British Army officer cadets from Sandhurst have taken part in a training exercise as the final hurdle before graduating from the prestigious military academy, amid the coronavirus pandemic.
The 10-day-long Exercise Dynamic Victory is designed to test every skill the cadets have learned on the 44-week course.
Tim Cooper watched the exercise unfold – here is what he saw.
I am waiting in a thicket of woodland on the Stanta Training Area in East Anglia.
In the far distance I can see the subtle movement of troops moving through a hedge line.
They are forming an outer cordon, before an attack on two properties thought to contain enemy insurgents.
9am is 'H' hour and the attack begins.
Scores of young officers run through the trees and circle around the buildings, before going in, neutralising the enemy and taking control.
The Royal Military Academy Sandhurst has an enviable reputation, which attracts cadets of numerous nationalities, training alongside their British counterparts.
It has been almost a decade since Exercise Dynamic Victory took place in the UK.
For the last few years the American base of Grafenwöhr in Germany, with American troops supporting the exercise, has been home.
Coronavirus ruled that out, so Stanta has ably substituted.
The exercise is designed to test every skill the cadets have learned during their 44-week course and, crucially, it has been able to continue despite the COVID-19 pandemic.
Colonel Adam Crawley, the officer in charge of all training at Sandhurst, said that cadets were previously separated and monitored for 14 days to ensure they were a "clean cohort".
They then formed platoon households to continue with their training.
"COVID-19 absolutely has had an impact," Col Crawley said.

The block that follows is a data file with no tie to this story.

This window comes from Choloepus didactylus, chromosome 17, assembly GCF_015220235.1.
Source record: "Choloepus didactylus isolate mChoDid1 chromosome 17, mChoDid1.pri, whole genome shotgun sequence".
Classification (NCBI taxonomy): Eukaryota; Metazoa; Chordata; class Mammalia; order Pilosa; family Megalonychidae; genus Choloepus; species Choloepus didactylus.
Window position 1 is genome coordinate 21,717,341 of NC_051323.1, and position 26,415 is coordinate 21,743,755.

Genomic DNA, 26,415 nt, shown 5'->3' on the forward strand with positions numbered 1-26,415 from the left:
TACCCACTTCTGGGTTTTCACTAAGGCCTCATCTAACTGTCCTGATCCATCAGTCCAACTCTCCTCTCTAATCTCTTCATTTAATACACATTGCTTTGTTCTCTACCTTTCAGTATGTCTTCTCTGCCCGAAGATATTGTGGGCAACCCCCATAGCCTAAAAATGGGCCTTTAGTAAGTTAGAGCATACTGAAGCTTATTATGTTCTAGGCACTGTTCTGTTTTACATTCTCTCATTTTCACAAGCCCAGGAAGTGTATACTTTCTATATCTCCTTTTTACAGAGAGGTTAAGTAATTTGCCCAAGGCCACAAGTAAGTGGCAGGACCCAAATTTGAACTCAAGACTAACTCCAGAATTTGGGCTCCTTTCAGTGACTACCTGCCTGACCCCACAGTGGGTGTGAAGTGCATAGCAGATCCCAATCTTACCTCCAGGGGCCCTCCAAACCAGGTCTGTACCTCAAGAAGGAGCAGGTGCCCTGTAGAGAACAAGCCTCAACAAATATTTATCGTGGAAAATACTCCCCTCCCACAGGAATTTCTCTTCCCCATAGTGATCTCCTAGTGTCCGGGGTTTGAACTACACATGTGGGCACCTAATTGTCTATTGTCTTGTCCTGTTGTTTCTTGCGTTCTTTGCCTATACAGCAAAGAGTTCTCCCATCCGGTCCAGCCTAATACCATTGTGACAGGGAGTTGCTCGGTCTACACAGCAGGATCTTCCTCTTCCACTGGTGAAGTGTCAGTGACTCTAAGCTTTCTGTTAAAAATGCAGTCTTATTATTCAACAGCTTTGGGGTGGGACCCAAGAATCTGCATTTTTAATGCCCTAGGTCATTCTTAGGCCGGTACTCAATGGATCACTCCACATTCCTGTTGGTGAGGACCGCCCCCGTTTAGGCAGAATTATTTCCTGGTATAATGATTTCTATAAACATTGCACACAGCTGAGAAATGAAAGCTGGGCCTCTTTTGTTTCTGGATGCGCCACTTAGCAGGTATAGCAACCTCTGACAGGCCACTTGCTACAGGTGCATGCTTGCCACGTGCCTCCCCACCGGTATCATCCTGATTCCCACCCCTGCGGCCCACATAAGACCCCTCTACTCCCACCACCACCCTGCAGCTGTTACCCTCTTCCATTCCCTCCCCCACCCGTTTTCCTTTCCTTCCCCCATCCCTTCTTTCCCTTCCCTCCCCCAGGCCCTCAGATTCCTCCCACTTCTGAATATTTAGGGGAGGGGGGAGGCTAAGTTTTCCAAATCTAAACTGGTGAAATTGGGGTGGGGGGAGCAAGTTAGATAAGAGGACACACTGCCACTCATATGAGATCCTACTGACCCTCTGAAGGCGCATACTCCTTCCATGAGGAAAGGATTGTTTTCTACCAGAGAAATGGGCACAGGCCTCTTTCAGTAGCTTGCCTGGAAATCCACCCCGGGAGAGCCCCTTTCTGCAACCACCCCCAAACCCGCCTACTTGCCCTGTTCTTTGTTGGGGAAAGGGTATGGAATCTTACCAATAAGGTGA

"We have still hit every single training objective that we needed to in the term and on this exercise.
"The experience for the cadets has just been slightly different."
He continued: "What makes it work is all about prevention.
"Keeping them protected from the outside world, stopping them becoming infected and then isolating."
WATCH: Officer Cadet Peony Grainger spoke to Tim Cooper about the kit.
Col Crawley added there have been no positive tests for COVID-19 this term.
The Sandhurst cadets wore a new design of body armour, Virtus 3, which is far more adjustable for a better fit.
It is being rolled out to the whole Army, but the cadets were given it early because of the high proportion of women going through the course.
Officer Cadet Peony Grainger told Forces News that the kit is a huge improvement: "As a small female in the Army, it's brilliant because finally, I've got kit that fits me.
"For a while, it was always hanging off me and not very comfortable at all," she added.
"Having your own, sort of, personalised kit, that everything works [on] and everything functions properly and fits you properly is great."